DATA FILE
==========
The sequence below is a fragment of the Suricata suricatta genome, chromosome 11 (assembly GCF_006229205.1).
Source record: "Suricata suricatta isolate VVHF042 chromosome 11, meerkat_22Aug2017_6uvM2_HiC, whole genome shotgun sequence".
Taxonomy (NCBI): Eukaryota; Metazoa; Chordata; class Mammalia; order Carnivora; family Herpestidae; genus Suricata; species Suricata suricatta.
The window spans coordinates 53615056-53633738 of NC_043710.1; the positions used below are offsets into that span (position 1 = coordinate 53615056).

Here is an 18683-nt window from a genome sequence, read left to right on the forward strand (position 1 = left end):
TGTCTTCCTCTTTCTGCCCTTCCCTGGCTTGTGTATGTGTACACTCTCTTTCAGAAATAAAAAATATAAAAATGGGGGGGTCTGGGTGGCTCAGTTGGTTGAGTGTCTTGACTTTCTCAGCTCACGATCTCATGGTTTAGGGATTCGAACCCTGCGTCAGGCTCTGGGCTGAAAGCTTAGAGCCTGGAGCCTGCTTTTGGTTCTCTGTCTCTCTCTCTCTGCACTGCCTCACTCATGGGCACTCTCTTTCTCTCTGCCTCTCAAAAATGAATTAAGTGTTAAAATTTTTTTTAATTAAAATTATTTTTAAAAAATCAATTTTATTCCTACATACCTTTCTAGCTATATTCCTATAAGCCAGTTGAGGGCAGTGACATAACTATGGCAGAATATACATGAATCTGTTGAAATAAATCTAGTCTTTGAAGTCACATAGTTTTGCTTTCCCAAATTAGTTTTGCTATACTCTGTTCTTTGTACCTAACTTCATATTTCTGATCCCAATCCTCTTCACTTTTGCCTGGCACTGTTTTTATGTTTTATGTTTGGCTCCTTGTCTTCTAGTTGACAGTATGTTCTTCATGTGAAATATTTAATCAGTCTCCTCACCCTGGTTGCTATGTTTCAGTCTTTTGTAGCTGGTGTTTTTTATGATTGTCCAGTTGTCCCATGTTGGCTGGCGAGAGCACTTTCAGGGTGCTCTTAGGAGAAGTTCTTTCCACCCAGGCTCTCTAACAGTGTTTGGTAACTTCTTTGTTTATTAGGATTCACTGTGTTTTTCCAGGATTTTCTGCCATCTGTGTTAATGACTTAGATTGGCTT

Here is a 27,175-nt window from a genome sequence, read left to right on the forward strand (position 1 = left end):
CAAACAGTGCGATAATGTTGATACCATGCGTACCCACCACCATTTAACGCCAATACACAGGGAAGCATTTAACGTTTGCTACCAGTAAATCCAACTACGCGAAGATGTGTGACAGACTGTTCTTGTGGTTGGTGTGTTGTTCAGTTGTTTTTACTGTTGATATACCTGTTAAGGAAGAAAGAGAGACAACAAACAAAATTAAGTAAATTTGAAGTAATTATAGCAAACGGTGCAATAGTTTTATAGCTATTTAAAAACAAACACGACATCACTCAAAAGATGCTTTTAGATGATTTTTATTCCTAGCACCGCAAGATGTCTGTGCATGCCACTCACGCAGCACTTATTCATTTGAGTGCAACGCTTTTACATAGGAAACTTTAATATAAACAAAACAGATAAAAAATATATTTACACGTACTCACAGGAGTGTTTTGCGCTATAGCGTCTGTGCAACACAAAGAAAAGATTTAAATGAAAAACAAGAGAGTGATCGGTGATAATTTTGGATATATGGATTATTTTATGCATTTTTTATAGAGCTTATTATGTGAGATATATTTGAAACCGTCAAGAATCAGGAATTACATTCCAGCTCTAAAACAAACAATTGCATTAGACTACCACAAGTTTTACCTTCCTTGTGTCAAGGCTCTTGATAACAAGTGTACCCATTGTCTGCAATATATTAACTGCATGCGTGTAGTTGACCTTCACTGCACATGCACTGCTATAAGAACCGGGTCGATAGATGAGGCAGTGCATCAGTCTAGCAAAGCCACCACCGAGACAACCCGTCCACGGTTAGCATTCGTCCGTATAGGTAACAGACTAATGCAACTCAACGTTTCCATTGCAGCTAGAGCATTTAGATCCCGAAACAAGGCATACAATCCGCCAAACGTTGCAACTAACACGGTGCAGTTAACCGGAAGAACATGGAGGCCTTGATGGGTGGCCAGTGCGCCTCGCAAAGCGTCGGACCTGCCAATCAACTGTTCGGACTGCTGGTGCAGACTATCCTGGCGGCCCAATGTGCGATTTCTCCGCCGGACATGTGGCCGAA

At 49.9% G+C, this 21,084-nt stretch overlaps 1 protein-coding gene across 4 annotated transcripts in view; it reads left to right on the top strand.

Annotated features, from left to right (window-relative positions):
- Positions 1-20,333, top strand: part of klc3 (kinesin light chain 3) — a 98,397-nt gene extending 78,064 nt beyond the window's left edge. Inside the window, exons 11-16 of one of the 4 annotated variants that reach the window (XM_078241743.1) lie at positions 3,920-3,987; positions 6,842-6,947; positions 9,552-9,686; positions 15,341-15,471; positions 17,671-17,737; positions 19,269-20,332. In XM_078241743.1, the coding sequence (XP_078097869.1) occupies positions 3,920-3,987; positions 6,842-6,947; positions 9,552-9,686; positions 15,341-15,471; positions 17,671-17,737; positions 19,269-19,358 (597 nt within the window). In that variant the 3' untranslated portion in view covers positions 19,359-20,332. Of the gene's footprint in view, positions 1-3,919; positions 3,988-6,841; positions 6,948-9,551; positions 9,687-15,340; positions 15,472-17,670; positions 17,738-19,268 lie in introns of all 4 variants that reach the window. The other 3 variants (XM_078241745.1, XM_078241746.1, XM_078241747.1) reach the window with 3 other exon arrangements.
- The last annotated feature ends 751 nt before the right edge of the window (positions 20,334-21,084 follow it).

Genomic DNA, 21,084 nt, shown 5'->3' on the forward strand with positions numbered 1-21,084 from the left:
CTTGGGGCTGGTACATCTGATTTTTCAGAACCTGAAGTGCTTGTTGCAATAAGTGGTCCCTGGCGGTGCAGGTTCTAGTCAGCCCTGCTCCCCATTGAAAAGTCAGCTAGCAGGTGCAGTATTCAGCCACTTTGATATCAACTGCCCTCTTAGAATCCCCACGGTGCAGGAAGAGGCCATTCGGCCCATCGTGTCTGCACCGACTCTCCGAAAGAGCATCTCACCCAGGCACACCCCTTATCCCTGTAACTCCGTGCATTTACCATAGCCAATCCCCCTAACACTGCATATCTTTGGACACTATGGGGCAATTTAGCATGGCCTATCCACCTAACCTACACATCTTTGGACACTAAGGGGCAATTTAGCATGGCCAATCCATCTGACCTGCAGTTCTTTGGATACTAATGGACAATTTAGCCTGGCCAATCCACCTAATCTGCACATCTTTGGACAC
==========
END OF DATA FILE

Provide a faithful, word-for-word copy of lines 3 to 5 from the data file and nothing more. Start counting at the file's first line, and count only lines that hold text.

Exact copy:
Taxonomy (NCBI): Eukaryota; Metazoa; Chordata; class Mammalia; order Carnivora; family Herpestidae; genus Suricata; species Suricata suricatta.
The window spans coordinates 53615056-53633738 of NC_043710.1; the positions used below are offsets into that span (position 1 = coordinate 53615056).

Here is an 18683-nt window from a genome sequence, read left to right on the forward strand (position 1 = left end):